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Mobile Games That Are Not “Chocolate-Covered Broccoli” - by Matthew Farber

posted Mar 2, 2015, 6:51 PM by ISTE MLN


ISTE2015 Mobile Makerspace - Future Builders Article Series

Join us each month leading up to the conference for a preview of some of our Mobile Learning Playground presentations and topics.


This month, we welcome Matthew Farber.


Matthew Farber teaches social studies at Valleyview Middle School, in Denville, New Jersey. He is a blogger for Edutopia and KQED/MindShift, a member of the GlassLab Teacher Network, and has playtested for the Institute of Play and BrainPOP. He is a past recipient of a Geraldine R. Dodge Teacher Fellowship, which sent him on an Earthwatch expedition, and the North Jersey Director for the New Jersey Council of the Social Studies. Mr. Farber holds a Master's Degree in Educational Technology from New Jersey City University, where he is currently an Educational Technology Leadership Doctoral Candidate. He lives in New Jersey with his wife, Laura, son, Spencer, and Weimaraner, Lizzie. http://matthewfarber.com


Mobile Games That Are Not “Chocolate-Covered Broccoli”


Educational games have a history of being presented as “chocolate-covered broccoli”—that is, learning sprinkled with fun.  An example is a game that tasks players with shooting lines segments to learn about lines (yes, you read that right!).  The mechanics of play (actions taken in a game)—in this case, shooting—are misaligned with the learning goal, properties of line segments.  The content is positioned as an obstacle to be overcome, which then rewards the player with a short opportunity of play.  

       

Another consideration is the skill that a mobile game is actually teaching.  There are several mobile games focus on rote review, like those found in digital flashcards and trivia apps.  A case in point is Stack the States.  After answering trivia questions about states (which is rote recall, low on Bloom’s Taxonomy), the shapes of states fall into a Tetris-like platform. Here, the mechanic (trivia, matching shapes) isn't engaging cognitive thinking.  When selecting mobile games for students, look for mechanics that promote higher-order competencies, like problem solving and decision making.  

Below is a list of mobile games that effectively marry core mechanics to learning goals.  Included are tablet games that can be multiplayer, this taking advantage of the face-to-face classroom setting.

  • The Land of Venn is a “geometric defense” game.  Players draw lines to learn about lines. The mechanic of drawing points, lines, and shapes clearly correlates to the game’s goal.  

  • Dragon Box uses balance as the mechanic to illustrate algebraic expressions.  After all, the equal sign in math represents balance, not the output of a mathematical problem.

  • Minecraft: Pocket Edition is the mobile version of the ubiquitous building block game.  The learning theory of constructionism—or learning by making—makes Minecraft the digital equivalent of LEGO blocks.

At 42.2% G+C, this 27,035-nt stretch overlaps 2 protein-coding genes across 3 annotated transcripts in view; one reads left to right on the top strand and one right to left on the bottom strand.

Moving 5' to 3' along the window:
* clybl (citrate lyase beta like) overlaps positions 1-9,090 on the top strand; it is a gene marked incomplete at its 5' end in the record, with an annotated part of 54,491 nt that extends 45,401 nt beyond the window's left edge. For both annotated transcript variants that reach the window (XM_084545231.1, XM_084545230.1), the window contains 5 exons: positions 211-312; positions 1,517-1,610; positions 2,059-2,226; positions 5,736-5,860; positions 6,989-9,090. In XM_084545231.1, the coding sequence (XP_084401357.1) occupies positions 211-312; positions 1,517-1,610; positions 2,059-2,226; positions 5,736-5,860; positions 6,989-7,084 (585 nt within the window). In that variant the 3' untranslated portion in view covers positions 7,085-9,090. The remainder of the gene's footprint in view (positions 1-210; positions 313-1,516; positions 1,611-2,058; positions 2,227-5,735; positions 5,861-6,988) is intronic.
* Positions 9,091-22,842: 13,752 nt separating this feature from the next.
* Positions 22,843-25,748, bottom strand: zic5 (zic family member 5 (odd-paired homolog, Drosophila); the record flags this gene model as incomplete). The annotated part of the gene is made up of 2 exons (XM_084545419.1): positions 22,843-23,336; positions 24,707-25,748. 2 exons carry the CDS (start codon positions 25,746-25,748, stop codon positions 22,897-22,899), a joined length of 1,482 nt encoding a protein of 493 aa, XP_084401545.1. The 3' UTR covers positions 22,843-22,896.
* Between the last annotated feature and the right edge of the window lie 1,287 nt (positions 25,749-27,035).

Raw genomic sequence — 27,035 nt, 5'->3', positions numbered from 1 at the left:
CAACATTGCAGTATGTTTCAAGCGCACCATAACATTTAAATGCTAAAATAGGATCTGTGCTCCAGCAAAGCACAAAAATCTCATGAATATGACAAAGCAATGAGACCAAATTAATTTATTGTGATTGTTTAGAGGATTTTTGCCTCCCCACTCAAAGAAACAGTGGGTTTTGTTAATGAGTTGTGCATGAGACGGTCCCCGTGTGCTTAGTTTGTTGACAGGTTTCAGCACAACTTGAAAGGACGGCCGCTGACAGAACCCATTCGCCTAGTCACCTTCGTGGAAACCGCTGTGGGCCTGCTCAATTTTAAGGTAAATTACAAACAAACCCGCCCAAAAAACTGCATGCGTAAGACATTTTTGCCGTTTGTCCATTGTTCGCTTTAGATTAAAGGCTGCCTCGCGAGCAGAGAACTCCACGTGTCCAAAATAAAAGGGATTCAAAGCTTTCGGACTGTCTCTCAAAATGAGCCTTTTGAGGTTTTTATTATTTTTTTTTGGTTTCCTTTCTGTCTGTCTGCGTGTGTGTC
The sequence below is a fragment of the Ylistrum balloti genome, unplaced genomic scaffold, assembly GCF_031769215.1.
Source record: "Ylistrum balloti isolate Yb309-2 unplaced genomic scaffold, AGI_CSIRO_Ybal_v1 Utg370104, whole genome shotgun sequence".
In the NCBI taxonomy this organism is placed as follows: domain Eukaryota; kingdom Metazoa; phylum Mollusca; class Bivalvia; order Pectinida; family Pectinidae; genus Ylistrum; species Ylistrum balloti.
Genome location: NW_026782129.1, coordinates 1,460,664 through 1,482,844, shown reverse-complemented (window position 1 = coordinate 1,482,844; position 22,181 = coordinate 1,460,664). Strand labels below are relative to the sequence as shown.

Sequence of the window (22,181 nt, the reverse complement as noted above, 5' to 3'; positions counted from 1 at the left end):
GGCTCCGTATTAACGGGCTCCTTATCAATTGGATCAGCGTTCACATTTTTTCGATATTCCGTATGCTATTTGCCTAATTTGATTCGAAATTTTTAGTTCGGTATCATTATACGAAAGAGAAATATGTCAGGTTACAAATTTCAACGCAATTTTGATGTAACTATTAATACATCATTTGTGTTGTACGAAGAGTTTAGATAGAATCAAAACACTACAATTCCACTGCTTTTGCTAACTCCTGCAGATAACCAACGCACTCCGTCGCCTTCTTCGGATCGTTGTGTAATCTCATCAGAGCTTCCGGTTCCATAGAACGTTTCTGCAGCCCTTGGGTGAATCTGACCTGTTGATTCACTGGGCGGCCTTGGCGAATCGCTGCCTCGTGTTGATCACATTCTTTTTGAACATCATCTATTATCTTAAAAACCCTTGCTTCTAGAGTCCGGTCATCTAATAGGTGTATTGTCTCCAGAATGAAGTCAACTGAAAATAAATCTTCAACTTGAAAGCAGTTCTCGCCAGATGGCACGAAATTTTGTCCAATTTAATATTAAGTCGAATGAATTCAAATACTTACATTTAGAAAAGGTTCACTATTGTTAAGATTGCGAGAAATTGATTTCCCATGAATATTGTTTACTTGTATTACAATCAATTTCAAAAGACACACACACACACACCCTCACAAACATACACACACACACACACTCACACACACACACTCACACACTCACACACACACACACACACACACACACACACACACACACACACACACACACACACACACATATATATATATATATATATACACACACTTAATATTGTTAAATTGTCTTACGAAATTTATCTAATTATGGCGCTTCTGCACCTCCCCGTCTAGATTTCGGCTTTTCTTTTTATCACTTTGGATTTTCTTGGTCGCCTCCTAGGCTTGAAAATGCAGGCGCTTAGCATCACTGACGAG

• Mars Generation One: Argubot Academy takes the dueling mechanic of Pokémon to teach evidence-based argumentation skills.  Student progress can be found individually tracked on GlassLab's Teacher Dashboard on a computer.

  • Plague, Inc. teaches systems thinking competencies by challenging players to take on the role of a deadly pathogen.  Students learn microbiology.  Geography is also taught from analyzing global interconnectedness.  What's more, the score is reported with charts and graphs.  

  • That’s Your Right, from Annenberg Classroom, is a game in which players play cards with scenarios matching those enumerated in the Bill of Rights.  It is free, multiplayer (great for social mechanics in a classroom), and browser-based (not Flash; it works on mobile browsers, like Safari on iPad).  Designed by Filament Games, it was nominated Best Gameplay at this year’s Games for Change Festival.

  • Pox: Save the People  is a “game for health” from Tiltfactor, designer/author Mary Flanagan's game lab at Dartmouth University.  Pox is a straightforward game in which the mechanic is literally the message.  Played like a simple board game, the objective is to surround “sick” (red) pawns with healthy or vaccinated pawns.  You win by creating vaccination circles.

  • Hopscotch is a coding platform designed for mobile use.  Students can play and remix games from the community, as well as design their own.  This app features mechanics unique to tablets, such as tilting and tapping.  With Hopscotch, children can move from content consumers to content creators.


Mobile games should be used as a tool to support learning, the same as educational technology in general.  Take a systemic approach; don’t make the game the focal point of instruction.  Look for mechanics first, then content.  The physics of Angry Birds has more value than chocolate-covered broccoli any day of the week!  For more on how game core mechanics can drive instruction--mobile or otherwise, check out GlassLab Games newly released Game Design Handbook.

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